Continuing education for systematic reviews: a prospective longitudinal assessment of a workshop for librarians.

TitleContinuing education for systematic reviews: a prospective longitudinal assessment of a workshop for librarians.
Publication TypeJournal Article
Year of Publication2020
AuthorsFolb BL, Klem ML, Youk AO, Dahm JJ, He M, Ketchum AM, Wessel CB, Hartman LM
JournalJournal of the Medical Library Association : JMLA
Date Published2020 Jan
AbstractObjective: This prospective, longitudinal study explored the impact of a continuing education class on librarians' knowledge levels about and professional involvement with systematic reviews. Barriers to systematic review participation and the presence of formal systematic review services in libraries were also measured. Methods: Participants completed web-based surveys at three points in time: pre-class, post-class, and six-months' follow-up. Descriptive statistics were calculated for demographics and survey questions. Linear mixed effects models assessed knowledge score changes over time. Results: Of 160 class attendees, 140 (88%) completed the pre-class survey. Of those 140, 123 (88%) completed the post-class survey, and 103 (74%) completed the follow-up survey. There was a significant increase (<0.00001) from pre-class to post-class in knowledge test scores, and this increase was maintained at follow-up. At post-class, 69% or more of participants intended to promote peer review of searches, seek peer review of their searches, search for grey literature, read or follow published guidelines on conduct and documentation of systematic reviews, and ask for authorship on a systematic review. Among librarians who completed a systematic review between post-class and follow-up, 73% consulted published guidelines, 52% searched grey literature, 48% sought peer review, 57% asked for authorship, and 70% received authorship. Conclusions: Attendance at this continuing education class was associated with positive changes in knowledge about systematic reviews and in librarians' systematic review-related professional practices. This suggests that in-depth professional development classes can help librarians develop skills that are needed to meet library patrons' changing service needs.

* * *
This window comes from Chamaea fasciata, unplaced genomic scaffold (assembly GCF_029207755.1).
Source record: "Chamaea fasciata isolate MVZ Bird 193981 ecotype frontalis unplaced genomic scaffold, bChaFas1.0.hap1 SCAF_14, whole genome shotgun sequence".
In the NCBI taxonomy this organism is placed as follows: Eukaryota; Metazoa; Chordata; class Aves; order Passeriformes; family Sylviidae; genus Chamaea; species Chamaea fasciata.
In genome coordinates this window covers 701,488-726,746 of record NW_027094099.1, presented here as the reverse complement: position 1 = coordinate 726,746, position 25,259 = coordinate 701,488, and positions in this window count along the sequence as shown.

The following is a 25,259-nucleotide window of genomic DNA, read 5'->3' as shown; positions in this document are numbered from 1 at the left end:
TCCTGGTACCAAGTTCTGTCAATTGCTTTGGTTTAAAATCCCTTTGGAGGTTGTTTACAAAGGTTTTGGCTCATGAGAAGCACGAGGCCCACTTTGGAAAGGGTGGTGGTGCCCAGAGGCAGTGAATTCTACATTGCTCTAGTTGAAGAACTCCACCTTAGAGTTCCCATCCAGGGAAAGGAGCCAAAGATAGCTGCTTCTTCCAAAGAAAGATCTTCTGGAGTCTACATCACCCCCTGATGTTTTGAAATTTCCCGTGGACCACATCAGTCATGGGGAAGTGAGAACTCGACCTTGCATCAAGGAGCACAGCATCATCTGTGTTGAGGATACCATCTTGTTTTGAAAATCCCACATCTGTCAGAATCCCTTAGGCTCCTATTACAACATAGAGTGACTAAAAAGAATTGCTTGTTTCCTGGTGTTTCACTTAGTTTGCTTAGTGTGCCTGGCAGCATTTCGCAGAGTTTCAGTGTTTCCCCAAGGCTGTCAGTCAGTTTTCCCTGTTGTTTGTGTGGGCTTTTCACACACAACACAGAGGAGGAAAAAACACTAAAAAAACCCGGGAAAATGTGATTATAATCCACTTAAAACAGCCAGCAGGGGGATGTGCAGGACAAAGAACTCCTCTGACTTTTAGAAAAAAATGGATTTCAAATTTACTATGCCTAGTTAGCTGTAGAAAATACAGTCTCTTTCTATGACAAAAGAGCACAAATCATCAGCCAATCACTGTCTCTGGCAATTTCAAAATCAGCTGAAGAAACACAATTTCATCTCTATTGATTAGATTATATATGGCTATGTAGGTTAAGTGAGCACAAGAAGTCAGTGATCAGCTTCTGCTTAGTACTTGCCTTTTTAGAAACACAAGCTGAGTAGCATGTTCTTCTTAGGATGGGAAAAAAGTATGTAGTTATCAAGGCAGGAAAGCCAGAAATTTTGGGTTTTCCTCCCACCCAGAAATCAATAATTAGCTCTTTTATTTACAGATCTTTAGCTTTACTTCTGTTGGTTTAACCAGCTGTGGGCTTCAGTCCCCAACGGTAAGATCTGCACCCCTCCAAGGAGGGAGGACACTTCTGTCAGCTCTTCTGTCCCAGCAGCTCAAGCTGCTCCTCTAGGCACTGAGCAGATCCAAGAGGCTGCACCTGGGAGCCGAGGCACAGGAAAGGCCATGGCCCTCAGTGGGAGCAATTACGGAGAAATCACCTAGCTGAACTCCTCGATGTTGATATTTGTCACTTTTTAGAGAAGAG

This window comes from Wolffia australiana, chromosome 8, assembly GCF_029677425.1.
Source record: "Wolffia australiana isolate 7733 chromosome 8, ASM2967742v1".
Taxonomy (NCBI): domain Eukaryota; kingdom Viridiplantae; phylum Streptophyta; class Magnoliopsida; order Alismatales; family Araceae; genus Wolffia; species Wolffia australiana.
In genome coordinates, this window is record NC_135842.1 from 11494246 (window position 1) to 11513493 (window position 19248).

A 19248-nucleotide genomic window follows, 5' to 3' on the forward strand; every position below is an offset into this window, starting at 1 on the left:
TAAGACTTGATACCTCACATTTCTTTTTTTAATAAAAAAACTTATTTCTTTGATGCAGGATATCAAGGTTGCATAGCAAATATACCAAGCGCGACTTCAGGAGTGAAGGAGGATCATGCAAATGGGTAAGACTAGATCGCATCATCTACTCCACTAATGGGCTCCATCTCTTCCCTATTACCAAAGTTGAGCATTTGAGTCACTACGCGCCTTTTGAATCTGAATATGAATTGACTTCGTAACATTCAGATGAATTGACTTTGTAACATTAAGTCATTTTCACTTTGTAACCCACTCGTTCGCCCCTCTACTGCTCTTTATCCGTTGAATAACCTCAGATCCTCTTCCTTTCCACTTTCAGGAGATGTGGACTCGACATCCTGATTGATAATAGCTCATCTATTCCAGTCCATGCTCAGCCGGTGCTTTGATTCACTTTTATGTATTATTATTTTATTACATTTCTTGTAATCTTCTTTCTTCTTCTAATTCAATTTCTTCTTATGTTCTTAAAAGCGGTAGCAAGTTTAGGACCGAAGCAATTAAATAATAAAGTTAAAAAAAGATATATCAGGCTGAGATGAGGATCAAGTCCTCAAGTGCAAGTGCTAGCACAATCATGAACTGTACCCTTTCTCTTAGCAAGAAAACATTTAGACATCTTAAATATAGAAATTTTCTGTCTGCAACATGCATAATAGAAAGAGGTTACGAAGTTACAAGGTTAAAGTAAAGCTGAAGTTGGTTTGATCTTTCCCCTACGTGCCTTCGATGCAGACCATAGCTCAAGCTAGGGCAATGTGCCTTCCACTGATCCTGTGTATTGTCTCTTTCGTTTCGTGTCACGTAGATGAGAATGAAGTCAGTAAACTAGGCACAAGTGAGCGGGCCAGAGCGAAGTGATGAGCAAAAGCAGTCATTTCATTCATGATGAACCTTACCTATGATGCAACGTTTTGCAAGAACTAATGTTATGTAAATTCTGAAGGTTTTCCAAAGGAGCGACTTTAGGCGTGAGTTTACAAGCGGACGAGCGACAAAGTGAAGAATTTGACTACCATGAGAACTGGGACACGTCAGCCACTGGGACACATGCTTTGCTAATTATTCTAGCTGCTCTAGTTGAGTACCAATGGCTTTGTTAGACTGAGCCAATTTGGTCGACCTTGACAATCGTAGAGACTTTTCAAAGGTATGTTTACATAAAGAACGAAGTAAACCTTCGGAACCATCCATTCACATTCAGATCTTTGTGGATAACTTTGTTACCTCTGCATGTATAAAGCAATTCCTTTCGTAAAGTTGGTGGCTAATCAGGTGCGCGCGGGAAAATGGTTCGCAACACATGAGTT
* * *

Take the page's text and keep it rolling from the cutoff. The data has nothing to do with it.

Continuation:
Alternate JournalJ Med Libr Assoc